There are also ways you can verify transactions even without a customer’s card details. For example, you should stay vigilant of patterns that seem unusual, such as a suspiciously large order from a low-spending returning customer. If this is the case, you should contact the customer and notify them immediately.
Use tokenization and encryption
Both tokenization and encryption are popular and effective ways of ensuring data is secure. The main difference between the two security methods is how they handle the data being processed:
- Tokenization will remove data from a system and replace it with an associated value
- Encryption leaves the original information intact but makes it inaccessible without a proper key.
As the name suggests, tokenization uses tokens – random strings of characters that replace sensitive information, such as a 16-digit credit card number. If a token is then stolen, it will be useless to fraudsters as the vital financial information has already been replaced. Tokenization, therefore, improves payment security and reduces the chances of a data breach.
When storing any sort of data, you should also make sure that it’s encrypted – adding another layer of security. Try using encryption tools such as digital wallets to securely accept payments.
Educate yourself, your staff, and your customers
As a business owner, it is your responsibility to protect your customers’ personal and financial information. This means that it is up to you to conduct research into online security methods and keep up to date with current data breaches. Sharing this information with employees is also essential, as they will then be able to recognize unusual online activity and tackle any issues that may arise. You can also help to reduce breaches caused by human error.
Don’t stop there though. Being able to openly communicate with your customers about potential security threats is just as important. Even if it’s via a simple blog post or monthly newsletter, sharing information with your customers around potential security threats will show that you are dedicated to their safety, helping them to trust your brand.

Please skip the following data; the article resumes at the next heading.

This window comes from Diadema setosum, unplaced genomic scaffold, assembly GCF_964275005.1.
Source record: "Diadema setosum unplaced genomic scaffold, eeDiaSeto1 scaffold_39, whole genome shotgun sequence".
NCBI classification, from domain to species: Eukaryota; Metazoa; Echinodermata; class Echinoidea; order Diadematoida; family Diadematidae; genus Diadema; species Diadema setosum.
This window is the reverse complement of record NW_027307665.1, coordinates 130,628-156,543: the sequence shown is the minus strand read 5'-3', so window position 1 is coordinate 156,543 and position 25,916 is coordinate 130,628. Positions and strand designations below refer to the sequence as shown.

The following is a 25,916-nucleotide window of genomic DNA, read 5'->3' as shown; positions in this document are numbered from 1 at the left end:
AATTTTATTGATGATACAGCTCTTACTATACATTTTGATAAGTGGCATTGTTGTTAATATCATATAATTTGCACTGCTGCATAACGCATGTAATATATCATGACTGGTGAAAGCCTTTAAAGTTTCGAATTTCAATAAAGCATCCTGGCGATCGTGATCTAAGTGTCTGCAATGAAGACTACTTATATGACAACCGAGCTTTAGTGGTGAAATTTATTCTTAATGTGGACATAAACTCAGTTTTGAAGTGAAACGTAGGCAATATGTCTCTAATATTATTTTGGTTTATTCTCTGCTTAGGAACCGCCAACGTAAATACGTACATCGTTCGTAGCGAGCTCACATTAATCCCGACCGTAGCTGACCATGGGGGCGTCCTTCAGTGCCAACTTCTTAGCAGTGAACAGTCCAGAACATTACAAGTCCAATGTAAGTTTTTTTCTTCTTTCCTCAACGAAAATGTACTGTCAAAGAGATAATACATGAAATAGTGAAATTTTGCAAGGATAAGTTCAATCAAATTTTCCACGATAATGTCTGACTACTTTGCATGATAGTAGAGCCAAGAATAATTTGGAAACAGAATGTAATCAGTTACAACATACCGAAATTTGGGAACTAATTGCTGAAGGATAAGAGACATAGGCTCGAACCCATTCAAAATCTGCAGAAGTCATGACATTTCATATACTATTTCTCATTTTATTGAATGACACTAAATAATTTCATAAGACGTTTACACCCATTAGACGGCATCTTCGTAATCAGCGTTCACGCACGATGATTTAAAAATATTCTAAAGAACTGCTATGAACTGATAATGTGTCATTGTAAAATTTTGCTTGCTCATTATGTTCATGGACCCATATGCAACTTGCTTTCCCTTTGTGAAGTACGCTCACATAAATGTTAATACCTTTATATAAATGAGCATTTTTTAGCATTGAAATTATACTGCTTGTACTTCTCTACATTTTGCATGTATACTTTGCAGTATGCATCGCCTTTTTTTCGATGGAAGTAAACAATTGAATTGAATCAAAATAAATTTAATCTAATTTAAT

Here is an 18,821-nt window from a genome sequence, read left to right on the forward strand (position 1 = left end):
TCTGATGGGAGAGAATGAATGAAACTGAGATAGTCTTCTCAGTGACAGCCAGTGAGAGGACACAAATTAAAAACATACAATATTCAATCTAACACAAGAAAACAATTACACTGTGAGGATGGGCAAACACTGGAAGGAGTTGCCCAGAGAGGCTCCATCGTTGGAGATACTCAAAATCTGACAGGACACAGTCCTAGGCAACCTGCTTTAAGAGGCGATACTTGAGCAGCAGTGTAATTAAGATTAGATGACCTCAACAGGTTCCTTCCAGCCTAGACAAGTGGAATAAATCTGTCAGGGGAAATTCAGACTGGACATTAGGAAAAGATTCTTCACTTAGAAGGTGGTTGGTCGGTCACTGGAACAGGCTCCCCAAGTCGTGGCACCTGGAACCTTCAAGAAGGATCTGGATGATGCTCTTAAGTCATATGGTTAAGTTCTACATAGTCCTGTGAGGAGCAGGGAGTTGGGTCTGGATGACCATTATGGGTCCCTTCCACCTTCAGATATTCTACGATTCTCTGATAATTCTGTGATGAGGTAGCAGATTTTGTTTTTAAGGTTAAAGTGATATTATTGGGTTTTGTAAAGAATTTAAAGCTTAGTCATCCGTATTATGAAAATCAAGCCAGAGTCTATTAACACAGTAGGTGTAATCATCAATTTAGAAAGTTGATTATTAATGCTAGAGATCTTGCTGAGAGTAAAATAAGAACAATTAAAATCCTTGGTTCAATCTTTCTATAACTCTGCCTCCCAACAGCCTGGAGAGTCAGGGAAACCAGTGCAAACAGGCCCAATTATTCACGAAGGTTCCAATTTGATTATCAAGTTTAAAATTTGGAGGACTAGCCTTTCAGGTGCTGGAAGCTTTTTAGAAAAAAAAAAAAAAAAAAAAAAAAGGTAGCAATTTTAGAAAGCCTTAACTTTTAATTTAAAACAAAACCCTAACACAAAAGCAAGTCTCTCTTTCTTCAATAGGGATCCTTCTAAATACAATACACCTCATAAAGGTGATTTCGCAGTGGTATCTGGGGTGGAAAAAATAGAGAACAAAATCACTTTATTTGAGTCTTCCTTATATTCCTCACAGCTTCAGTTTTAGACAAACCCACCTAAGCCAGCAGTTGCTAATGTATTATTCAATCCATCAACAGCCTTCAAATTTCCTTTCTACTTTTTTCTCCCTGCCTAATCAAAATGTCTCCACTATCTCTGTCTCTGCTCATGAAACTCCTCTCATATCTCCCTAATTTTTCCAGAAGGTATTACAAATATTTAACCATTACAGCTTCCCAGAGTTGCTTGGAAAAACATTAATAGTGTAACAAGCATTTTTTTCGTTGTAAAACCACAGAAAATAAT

You could even offer your customers helpful tips and tools to educate them and help them protect themselves against fraudulent activity. Avast Secure Browser, for example, can give your customers secure privacy whenever any sort of payment information or sensitive data comes into play. They can use it for online banking, online shopping, managing investments, and more.
Protect your business with antivirus
While your third-party payment processor may have strong security measures in place, it’s never impossible for fraudulent activity to go unnoticed. Therefore, it is your responsibility to recognize patterns, keep the purchasing process under control, and reduce the risk of fraud at every step of checkout.
This is why you should implement trusted security measures and provide effective solutions to ensure all customer information is safe when making online transactions. Avast’s Next Gen Antivirus solutions provide advanced security for businesses, protecting any devices with network access, such as servers, and blocking untrusted network traffic.
You may also be interested in our guide to keeping your business accounts secure. Alternatively, find out everything you need to know about file sharing and business security.
Unsure which antivirus product is right for your business? Check out the Avast Business Help Me Choose tool to find the best protection for your network and endpoints.
*** This is a Security Bloggers Network syndicated blog from Blog | Avast EN authored by Avast Blog. Read the original post at: https://blog.avast.com/secure-online-transactions-avast